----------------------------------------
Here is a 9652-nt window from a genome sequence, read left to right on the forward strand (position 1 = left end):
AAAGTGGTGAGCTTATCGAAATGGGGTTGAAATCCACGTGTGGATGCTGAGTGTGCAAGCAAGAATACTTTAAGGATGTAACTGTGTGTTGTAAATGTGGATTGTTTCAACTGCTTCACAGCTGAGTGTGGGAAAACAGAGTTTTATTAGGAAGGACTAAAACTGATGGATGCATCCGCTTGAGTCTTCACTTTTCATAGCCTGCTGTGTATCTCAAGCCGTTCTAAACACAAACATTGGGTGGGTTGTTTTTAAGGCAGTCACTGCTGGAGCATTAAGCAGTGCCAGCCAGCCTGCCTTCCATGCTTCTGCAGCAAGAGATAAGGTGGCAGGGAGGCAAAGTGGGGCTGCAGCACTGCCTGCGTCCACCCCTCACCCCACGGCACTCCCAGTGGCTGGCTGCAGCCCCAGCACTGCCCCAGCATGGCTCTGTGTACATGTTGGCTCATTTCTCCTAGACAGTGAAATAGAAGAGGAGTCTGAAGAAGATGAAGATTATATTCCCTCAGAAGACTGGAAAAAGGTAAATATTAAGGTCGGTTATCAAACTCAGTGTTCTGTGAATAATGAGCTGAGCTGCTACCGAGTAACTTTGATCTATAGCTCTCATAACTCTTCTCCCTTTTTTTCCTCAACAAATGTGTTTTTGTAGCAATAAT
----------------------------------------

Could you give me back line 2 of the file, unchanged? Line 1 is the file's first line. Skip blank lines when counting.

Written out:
AAAGTGGTGAGCTTATCGAAATGGGGTTGAAATCCACGTGTGGATGCTGAGTGTGCAAGCAAGAATACTTTAAGGATGTAACTGTGTGTTGTAAATGTGGATTGTTTCAACTGCTTCACAGCTGAGTGTGGGAAAACAGAGTTTTATTAGGAAGGACTAAAACTGATGGATGCATCCGCTTGAGTCTTCACTTTTCATAGCCTGCTGTGTATCTCAAGCCGTTCTAAACACAAACATTGGGTGGGTTGTTTTTAAGGCAGTCACTGCTGGAGCATTAAGCAGTGCCAGCCAGCCTGCCTTCCATGCTTCTGCAGCAAGAGATAAGGTGGCAGGGAGGCAAAGTGGGGCTGCAGCACTGCCTGCGTCCACCCCTCACCCCACGGCACTCCCAGTGGCTGGCTGCAGCCCCAGCACTGCCCCAGCATGGCTCTGTGTACATGTTGGCTCATTTCTCCTAGACAGTGAAATAGAAGAGGAGTCTGAAGAAGATGAAGATTATATTCCCTCAGAAGACTGGAAAAAGGTAAATATTAAGGTCGGTTATCAAACTCAGTGTTCTGTGAATAATGAGCTGAGCTGCTACCGAGTAACTTTGATCTATAGCTCTCATAACTCTTCTCCCTTTTTTTCCTCAACAAATGTGTTTTTGTAGCAATAAT